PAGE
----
Why Does voting For Leaders End in Trumps?

The Bundestag (parliament) of Germany has ended in a tight race against Greece for second place. Greek Presidentakis has promised to resign if the votes cast in favor of Greece win the election. Why does this event affect the global economy? First, let us look at why we elect leaders of countries around the world? We elect them because they have more or less power to create policy and solve problems.


In a multiparty system like the US one, leaders make promises, set standards, bind themselves to them, and so on. But in a multi-party democracy like Germany, the parties cannot agree on a single platform, thus a solution is sought by one party against another. This system brings about instability. Leaders may promise something, but what they really can do is only what they can get away with at the moment.


The same reason why a leader cannot claim that his/her party is perfect is that no party in itself is perfect. It is only the leadership that claims the magic formula. When voting takes place in Germany, the leader of the National Democratic Party (PDP) is voted into office, the center-left Christian Democratic Union (CDU), the center-right Christian Democratic Union (�), the Social Democratic Party (SPD), and the Green Party of Germany (Greens) are voted as the “big parties”. This is a clear indication that voting for the right leader in a multiparty system is not an objective evaluation, but is based on self-interest.


The reality is that a leader may receive votes from his/her party base, but they cannot govern effectively without the consent of the governed. How could any such government function in the world today when most of its members want it to share the burden of budgetary policies with the rest of the population? How could it implement its programs and maintain its international alliances when it lacks confidence in the competence of its leaders? The fact that leaders can only claim their popularity by intimidating the opposition and then taking over democratic processes is not a sign of legitimacy. This kind of leadership should be condemned and rejected by those who follow world history.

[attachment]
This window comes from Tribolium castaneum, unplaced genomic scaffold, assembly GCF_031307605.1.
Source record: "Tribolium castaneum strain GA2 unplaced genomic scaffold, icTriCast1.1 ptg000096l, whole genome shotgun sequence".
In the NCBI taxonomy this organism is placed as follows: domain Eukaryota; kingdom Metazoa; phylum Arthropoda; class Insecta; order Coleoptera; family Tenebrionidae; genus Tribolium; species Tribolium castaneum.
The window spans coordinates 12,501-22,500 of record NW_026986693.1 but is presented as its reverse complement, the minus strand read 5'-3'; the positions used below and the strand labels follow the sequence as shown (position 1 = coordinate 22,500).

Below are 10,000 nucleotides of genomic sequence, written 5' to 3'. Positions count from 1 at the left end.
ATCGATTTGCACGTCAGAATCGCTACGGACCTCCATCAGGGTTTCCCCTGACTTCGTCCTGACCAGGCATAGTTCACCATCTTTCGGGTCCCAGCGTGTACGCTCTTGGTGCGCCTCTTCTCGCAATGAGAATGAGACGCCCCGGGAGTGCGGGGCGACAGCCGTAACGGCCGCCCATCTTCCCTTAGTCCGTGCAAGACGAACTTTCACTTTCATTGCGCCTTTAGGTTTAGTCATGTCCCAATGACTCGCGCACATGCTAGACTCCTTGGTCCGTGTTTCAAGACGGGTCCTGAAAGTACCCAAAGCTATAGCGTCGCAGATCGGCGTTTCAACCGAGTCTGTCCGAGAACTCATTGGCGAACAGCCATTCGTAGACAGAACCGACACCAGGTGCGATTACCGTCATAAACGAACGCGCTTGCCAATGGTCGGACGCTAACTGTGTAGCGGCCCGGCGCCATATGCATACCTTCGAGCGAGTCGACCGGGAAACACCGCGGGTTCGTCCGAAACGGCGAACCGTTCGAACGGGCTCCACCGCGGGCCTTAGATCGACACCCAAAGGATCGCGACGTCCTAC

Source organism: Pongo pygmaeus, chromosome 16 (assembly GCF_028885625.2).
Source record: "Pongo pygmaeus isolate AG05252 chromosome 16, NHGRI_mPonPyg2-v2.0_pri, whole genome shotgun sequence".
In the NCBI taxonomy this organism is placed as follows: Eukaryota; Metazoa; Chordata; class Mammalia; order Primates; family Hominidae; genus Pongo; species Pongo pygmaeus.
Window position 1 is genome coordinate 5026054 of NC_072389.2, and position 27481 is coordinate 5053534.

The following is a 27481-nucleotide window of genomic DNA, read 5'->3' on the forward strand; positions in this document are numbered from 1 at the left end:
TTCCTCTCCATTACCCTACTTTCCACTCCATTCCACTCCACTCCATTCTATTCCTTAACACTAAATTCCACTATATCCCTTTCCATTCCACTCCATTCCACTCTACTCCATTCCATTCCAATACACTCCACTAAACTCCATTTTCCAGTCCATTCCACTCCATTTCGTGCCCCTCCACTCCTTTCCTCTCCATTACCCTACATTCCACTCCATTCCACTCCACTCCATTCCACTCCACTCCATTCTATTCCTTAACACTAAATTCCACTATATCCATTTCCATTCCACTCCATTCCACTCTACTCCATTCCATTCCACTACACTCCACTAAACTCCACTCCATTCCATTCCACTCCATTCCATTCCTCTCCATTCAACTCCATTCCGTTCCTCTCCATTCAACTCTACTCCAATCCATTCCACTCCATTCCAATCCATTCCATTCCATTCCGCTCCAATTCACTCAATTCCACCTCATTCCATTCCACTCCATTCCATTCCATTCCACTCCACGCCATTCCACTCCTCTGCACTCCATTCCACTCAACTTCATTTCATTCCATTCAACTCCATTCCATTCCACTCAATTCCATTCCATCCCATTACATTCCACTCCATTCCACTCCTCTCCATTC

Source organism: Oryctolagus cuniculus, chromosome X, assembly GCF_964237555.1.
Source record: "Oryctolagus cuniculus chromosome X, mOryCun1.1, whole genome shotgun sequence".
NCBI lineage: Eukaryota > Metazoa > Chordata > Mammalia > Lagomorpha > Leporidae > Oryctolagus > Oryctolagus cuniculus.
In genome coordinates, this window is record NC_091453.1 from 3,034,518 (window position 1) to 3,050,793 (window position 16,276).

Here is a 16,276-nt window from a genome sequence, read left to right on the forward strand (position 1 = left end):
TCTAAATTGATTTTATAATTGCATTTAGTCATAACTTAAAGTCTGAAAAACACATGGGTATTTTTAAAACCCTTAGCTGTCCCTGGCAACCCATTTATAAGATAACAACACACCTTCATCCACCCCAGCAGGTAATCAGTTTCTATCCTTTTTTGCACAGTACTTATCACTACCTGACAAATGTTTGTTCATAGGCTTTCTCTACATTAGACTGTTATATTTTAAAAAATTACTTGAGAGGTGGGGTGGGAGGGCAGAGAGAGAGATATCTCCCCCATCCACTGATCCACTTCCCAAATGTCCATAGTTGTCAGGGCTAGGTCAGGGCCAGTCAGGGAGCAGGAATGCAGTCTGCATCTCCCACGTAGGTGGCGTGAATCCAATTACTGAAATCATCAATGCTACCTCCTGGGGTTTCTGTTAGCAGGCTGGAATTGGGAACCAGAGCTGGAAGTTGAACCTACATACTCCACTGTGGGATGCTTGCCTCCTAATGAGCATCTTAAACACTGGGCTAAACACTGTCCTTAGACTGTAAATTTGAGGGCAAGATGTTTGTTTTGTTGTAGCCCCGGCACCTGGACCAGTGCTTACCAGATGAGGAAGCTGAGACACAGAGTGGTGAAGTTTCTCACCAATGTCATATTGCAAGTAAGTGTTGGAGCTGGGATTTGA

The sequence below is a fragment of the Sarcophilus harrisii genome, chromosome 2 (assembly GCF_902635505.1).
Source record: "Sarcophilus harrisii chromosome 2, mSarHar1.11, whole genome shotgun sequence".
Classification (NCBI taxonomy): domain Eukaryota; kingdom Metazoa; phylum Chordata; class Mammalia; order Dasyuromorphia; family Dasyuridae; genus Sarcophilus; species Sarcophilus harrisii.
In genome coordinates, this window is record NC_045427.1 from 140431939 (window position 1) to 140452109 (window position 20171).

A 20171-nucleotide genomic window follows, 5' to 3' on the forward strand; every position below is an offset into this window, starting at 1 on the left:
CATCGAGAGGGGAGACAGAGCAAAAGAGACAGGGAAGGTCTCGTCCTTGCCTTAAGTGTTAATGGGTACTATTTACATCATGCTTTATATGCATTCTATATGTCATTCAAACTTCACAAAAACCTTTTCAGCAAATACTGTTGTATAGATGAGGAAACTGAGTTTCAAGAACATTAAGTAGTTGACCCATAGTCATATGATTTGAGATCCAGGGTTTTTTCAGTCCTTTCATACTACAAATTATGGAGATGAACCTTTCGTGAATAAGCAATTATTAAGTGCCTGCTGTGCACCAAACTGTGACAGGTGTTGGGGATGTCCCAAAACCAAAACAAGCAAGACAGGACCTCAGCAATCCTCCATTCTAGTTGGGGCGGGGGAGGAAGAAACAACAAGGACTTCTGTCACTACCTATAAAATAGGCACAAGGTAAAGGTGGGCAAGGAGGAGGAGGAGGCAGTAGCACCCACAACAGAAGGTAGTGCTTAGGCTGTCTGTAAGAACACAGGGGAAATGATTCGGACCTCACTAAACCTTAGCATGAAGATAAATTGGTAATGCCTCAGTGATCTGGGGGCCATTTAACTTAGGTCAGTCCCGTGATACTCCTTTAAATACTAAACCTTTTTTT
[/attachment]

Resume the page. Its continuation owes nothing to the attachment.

To understand why voting for leaders only leads to self-interest is to understand how the world works. Here, we refer to the reality that there is no such thing as a “leader” or “government” that exists outside the boundaries of a country. Leaders serve as agents for the power of their people, but their actions have long-term effects on the people they lead. They are elected because their party voters want them, not because they possess skills that define a leader. Leaders who abuse their position are subject to immediate removal, and those who serve the people effectively and continue to inspire trust are not challenged when their time comes to leave power.


Leaders who do not resign when they are no longer fit to lead are viewed by their constituents as a valuable commodity. If the public feels they have a right to question their leaders, they will not hesitate to hold them accountable through voting for new leaders. Similarly, if they feel that it is important to have a leading leader to set the course for world affairs, they will not hesitate to support that person. In short, the concept of voting for leaders as a way to keep the government honest is nothing more than a sham. Those who claim that voting for leaders serves the best interests of the people are either lying or have not read their political books lately.


The only way that voting for leaders actually keeps governments honest is by ensuring that leaders who win the votes get subsequent elections at the general election. If no one wins the election for the presidential office, then no one can serve as a leader. So, while voting for a candidate may make sense at the beginning of a government, it is foolhardy from the point of view of the future stability of world governments if voting for leaders does not become a regular part of the process. No matter what happens, those who elect individuals who will lead the nations will always elect honest leaders who serve the best interests of their constituents.


Unfortunately, the United States has a tradition of voting for leaders and voting for specific leaders. That is unfortunate and has caused our nation much harm over the years. I sincerely hope that my views on voting for leaders will be understood and that this message will be passed on to others who might be interested in learning more about world leaders. World leaders who have led nations that are today considered great worldwide leaders are quite smart people, and learning more about their leadership styles would benefit everyone on the planet.

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